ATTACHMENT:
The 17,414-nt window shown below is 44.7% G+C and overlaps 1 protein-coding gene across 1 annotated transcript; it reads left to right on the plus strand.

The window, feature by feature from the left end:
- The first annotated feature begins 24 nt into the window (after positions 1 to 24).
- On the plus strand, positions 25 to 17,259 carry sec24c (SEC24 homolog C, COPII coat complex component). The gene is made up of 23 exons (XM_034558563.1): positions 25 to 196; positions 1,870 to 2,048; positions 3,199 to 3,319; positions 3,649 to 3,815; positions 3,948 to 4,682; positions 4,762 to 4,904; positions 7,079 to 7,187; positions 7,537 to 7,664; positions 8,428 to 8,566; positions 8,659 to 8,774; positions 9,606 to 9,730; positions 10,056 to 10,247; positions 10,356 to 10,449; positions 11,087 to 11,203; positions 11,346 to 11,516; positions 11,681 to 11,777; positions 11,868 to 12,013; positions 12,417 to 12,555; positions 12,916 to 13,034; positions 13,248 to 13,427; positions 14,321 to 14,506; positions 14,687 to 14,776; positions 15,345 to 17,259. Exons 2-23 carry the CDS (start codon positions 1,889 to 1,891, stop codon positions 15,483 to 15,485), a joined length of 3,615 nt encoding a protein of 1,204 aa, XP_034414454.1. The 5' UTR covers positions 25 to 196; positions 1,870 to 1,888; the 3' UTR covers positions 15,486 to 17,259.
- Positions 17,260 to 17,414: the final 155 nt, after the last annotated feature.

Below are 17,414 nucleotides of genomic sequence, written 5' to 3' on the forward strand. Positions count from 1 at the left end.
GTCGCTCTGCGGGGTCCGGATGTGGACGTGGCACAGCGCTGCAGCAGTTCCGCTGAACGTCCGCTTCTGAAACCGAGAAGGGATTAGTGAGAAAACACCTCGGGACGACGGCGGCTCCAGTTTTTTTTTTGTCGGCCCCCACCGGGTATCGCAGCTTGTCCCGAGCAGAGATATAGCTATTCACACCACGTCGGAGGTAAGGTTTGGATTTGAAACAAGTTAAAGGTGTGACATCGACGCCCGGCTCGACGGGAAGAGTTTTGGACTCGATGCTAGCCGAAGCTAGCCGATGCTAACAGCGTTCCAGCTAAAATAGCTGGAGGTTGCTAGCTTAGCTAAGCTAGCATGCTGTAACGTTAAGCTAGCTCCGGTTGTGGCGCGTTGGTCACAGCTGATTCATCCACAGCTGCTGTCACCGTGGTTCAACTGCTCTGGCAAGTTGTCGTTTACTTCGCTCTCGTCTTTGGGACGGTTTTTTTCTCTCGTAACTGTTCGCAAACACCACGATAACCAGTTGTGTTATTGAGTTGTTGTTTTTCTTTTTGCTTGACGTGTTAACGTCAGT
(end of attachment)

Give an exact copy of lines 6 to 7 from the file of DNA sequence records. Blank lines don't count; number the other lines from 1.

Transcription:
Below are 17,414 nucleotides of genomic sequence, written 5' to 3' on the forward strand. Positions count from 1 at the left end.
GTCGCTCTGCGGGGTCCGGATGTGGACGTGGCACAGCGCTGCAGCAGTTCCGCTGAACGTCCGCTTCTGAAACCGAGAAGGGATTAGTGAGAAAACACCTCGGGACGACGGCGGCTCCAGTTTTTTTTTTGTCGGCCCCCACCGGGTATCGCAGCTTGTCCCGAGCAGAGATATAGCTATTCACACCACGTCGGAGGTAAGGTTTGGATTTGAAACAAGTTAAAGGTGTGACATCGACGCCCGGCTCGACGGGAAGAGTTTTGGACTCGATGCTAGCCGAAGCTAGCCGATGCTAACAGCGTTCCAGCTAAAATAGCTGGAGGTTGCTAGCTTAGCTAAGCTAGCATGCTGTAACGTTAAGCTAGCTCCGGTTGTGGCGCGTTGGTCACAGCTGATTCATCCACAGCTGCTGTCACCGTGGTTCAACTGCTCTGGCAAGTTGTCGTTTACTTCGCTCTCGTCTTTGGGACGGTTTTTTTCTCTCGTAACTGTTCGCAAACACCACGATAACCAGTTGTGTTATTGAGTTGTTGTTTTTCTTTTTGCTTGACGTGTTAACGTCAGT